Silicosis-Related Years of Potential Life Lost Before Age 65 Years

Occupational exposure to respirable crystalline silica occurs in construction,
mining, manufacturing, and other industries and can result in silicosis and
other lung diseases.

A study by scientists of the US-American National Institute for Occupational
Safety and Health (NIOSH) in the July 18 issue of the U.S. Centers for Disease
Control and Prevention's (CDC) Morbidity and Mortality Weekly Report estimates
the "years of potential life lost” before age 65 due to death from silicosis.
This is a measure of the severity and prevalence of silicosis, underscoring the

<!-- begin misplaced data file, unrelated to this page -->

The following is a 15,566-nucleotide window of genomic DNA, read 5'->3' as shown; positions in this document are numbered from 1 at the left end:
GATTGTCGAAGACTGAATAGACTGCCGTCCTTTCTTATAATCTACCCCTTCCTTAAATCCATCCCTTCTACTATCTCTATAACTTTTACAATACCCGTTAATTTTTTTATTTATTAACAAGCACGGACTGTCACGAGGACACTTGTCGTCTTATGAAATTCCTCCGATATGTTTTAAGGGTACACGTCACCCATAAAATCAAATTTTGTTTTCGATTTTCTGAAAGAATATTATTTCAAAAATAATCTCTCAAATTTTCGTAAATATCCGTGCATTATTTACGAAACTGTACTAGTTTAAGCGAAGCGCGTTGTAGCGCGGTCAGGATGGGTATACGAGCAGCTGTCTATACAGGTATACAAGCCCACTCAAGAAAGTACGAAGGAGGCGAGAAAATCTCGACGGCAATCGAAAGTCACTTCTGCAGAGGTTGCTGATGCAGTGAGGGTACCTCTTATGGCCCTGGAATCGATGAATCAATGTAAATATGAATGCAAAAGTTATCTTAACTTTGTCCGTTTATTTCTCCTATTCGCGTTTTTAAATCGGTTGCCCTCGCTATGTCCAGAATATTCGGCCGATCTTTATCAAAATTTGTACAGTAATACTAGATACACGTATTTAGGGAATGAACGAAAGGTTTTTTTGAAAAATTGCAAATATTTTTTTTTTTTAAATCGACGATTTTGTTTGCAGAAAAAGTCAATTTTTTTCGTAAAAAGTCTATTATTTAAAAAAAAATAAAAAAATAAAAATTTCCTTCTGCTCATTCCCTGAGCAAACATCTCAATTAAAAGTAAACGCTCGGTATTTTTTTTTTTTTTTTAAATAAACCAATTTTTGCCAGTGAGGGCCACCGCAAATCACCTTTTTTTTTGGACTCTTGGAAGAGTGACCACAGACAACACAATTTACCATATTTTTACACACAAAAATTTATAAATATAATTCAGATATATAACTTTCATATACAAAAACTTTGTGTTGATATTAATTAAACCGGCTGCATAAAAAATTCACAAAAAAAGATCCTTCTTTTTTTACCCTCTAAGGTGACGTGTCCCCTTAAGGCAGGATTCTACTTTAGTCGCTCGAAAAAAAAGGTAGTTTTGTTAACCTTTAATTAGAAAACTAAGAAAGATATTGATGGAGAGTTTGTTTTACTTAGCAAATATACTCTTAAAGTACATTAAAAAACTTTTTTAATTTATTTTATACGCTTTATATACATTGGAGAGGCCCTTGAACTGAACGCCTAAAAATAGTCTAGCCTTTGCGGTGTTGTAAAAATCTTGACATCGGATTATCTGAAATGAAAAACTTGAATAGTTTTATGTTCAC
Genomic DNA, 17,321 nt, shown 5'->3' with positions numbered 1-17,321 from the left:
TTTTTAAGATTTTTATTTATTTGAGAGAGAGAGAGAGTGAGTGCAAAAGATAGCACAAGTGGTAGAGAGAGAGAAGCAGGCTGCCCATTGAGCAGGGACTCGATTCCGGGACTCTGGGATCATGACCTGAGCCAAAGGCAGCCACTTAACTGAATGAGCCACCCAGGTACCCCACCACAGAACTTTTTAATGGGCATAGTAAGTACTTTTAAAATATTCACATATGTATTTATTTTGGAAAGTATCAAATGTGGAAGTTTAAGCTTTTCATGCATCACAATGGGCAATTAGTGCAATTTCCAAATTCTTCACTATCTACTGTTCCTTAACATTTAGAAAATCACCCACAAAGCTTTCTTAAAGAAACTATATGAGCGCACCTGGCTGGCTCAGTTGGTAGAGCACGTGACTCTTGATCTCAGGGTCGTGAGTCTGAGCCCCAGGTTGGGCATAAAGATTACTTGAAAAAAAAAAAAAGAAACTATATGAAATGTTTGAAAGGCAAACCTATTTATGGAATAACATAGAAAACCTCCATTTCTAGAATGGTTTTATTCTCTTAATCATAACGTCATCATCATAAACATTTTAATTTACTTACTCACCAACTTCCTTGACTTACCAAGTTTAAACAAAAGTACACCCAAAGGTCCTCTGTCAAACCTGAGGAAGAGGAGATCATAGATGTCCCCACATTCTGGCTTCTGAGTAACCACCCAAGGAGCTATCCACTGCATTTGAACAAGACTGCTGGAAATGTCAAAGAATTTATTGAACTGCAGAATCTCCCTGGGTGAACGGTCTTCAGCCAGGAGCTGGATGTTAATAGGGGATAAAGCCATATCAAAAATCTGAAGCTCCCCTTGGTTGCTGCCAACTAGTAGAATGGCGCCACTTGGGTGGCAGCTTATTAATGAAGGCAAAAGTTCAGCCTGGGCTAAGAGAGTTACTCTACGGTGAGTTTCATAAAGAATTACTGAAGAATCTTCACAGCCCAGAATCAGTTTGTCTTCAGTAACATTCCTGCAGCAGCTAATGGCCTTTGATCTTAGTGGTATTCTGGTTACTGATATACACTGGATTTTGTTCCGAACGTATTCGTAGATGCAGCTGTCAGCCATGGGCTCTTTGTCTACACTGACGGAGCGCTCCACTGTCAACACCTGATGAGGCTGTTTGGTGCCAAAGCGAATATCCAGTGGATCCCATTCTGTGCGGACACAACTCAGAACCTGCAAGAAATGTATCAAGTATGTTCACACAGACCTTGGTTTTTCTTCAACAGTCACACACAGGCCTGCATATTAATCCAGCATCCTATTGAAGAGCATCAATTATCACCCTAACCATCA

need to prevent this occupational disease.

Although the findings in this report indicate a decrease in annual
silicosis-related YPLL for 1968--2005, the increased proportion of
silicosis-related deaths among young adults underscores the need for targeted
prevention programs, investigation of cases, and individual case follow-up of
silicosis deaths occurring at younger ages, as recommended by the Council of
State and Territorial Epidemiologists. Effective primary prevention is critical
because chronic silicosis can develop or progress even after occupational
exposure ends.

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AplusA-online.de - Source: National Institute for Occupational Safety and Health (NIOSH)